This is used when the system provides some information to the user on it is own. It is not necessarily a feedback of a user action. For example, Outlook's new mail alert, Winamp's song change notification are all part of this type of message. The content shown in these messages are helpful to the user but not as important to break the users current workflow and divert her complete attention to that message. Those are non-modal and easily fade away.
Naturally, these toast notifications find themselves near the notification Tray, (by default at top right for mac and bottom right for Windows) as the notification tray also houses important but non-obtrusive information/action.
The example you have shown is most likely a toast notification (considering the height, size and close button), but I would be weary of using that for an error message.
I hope I have been helpful.
Notifications: there are two types of those
- System notifications that are typically displayed in form of a wide and slim banner on top of the screen and are used to make user aware about a prolonged system state change (like the system is down, planned maintenance, new features etc)
- In-app messaging that is used either when there is a social component and some kind of interaction between the users, or when system needs to notify user about the state of the content.
Both types are static, they stay displayed until user clicks them closed, or for the length of first visit.
Toasts are dynamic, they are displayed for a short period of time and typically contain system's feedback to user's micro interactions.
Alerts are a relatively complex feature that can be placed in the Settings or Alert areas, where users are setting up their alerts for specific events, specifically, users are setting what these events are and what the alert should be. For example, user can set up an alert for a certain system state or certain data to be notified via their email, sms, wearable call etc. In some cases there is a layer of complexity added when users are setting up an alert for a very specific situation, like if the data that passes a certain limit either in the top or bottom thresholds, users want to be notified about it immediately. Alerts are always situational, are attached to a certain event and the information is going outside of the system.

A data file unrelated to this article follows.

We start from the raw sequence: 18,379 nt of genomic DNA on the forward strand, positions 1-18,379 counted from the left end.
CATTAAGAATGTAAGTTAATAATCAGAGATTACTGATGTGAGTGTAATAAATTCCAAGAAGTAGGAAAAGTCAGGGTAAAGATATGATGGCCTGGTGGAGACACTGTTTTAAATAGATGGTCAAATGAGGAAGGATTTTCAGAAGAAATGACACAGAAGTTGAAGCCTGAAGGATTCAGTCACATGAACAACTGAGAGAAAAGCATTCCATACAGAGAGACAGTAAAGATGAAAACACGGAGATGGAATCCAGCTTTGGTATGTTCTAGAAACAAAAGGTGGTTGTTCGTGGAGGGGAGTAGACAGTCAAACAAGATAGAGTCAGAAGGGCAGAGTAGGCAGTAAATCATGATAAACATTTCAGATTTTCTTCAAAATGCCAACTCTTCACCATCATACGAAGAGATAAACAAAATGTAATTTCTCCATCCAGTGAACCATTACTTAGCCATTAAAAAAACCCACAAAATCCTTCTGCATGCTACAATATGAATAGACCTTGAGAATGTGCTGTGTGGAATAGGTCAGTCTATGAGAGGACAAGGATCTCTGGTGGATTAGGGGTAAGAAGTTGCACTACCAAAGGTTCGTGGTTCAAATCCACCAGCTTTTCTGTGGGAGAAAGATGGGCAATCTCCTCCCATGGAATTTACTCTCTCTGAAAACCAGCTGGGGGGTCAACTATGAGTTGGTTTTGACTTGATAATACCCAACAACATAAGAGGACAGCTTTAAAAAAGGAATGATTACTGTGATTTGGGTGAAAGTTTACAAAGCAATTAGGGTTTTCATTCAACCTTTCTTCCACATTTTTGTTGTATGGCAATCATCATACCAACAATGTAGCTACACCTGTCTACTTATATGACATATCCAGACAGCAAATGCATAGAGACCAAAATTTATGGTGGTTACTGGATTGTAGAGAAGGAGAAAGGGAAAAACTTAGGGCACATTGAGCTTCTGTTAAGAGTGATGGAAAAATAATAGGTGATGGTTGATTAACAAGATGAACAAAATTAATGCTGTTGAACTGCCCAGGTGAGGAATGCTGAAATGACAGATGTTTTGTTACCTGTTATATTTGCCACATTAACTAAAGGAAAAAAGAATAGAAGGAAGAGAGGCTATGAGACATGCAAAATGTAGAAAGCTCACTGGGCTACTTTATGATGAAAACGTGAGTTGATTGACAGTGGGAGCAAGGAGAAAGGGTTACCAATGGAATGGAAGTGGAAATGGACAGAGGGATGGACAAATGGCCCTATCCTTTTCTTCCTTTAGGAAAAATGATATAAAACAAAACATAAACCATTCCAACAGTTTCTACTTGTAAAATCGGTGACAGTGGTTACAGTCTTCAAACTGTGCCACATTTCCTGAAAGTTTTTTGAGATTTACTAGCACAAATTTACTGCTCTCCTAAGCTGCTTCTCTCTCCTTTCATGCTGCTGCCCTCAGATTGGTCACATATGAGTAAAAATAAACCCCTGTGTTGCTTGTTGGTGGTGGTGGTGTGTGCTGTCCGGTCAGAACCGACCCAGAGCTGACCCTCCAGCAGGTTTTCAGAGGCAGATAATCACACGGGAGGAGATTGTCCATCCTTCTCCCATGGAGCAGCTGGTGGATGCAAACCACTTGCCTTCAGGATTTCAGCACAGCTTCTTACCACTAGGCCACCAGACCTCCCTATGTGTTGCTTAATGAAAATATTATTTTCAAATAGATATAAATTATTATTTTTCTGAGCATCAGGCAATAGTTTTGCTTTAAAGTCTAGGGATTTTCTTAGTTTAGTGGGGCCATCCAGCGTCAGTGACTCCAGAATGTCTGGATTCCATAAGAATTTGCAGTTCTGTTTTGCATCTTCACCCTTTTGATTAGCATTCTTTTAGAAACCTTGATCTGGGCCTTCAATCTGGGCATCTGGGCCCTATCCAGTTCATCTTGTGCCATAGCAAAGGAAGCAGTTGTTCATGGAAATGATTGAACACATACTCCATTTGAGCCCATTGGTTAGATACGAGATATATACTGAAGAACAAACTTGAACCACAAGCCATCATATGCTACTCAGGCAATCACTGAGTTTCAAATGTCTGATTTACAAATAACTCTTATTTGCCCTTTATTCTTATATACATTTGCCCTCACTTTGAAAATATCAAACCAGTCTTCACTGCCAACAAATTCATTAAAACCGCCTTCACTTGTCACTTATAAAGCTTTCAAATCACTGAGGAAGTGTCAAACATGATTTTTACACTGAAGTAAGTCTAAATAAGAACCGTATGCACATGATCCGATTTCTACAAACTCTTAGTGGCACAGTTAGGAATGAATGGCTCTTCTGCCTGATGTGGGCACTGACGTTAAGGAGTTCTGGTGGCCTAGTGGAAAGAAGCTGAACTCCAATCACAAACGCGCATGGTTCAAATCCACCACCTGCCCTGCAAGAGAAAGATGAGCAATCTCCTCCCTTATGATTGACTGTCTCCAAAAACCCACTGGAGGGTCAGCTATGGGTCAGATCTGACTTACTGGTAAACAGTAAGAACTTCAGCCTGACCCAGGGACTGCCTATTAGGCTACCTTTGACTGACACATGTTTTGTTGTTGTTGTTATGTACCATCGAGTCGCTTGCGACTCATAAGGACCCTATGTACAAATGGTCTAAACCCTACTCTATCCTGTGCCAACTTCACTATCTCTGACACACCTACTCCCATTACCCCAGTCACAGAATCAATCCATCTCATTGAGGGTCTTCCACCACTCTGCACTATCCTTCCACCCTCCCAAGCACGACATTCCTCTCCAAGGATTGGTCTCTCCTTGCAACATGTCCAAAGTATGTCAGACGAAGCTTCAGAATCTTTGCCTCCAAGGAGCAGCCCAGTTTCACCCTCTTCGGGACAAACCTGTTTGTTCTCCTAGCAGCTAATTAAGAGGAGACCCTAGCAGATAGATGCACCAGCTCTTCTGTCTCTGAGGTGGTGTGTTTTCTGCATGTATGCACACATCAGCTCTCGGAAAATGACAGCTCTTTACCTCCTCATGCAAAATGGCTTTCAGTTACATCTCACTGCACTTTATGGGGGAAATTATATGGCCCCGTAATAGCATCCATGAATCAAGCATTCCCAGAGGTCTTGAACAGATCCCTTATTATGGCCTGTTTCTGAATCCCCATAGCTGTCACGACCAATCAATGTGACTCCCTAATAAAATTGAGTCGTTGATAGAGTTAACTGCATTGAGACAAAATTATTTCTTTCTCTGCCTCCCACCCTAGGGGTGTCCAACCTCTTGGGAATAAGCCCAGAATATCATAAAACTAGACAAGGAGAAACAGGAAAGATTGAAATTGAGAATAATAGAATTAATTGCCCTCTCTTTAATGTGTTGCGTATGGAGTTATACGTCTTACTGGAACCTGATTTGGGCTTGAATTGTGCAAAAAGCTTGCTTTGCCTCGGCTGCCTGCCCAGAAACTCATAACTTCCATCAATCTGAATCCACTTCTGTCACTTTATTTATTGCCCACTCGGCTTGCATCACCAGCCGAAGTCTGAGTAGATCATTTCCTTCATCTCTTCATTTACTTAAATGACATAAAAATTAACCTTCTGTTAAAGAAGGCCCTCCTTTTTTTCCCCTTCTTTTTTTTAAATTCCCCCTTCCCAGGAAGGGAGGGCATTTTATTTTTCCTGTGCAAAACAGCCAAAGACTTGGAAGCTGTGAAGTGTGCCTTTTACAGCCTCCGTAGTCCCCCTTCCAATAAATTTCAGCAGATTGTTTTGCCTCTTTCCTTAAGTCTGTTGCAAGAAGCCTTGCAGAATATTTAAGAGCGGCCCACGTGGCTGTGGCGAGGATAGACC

The main difference between toasts and dialogs is that toasts provide feedback unobtrusively whereas dialogs demand an immediate response.
A toast provides simple feedback about an operation in a small popup. It only fills the amount of space required for the message and the current activity remains visible and interactive. For example, navigating away from an email before you send it triggers a "Draft saved" toast to let you know that you can continue editing later. Toasts automatically disappear after a timeout.
A toast would not be appropriate if the user is expected to respond because it only appears briefly and cannot be recalled. In this situation, the Android docs recommend using a Notification. If user response to a status message is required, consider instead using a Notification.
Alerts in modal dialogs should be used whenever an explicit response is needed from the user, and that response is needed before anything else can happen. A dialog does not fill the screen and is normally used for modal events that require users to take an action before they can proceed.
As for the example you sent, it meets the characteristics of a toast message.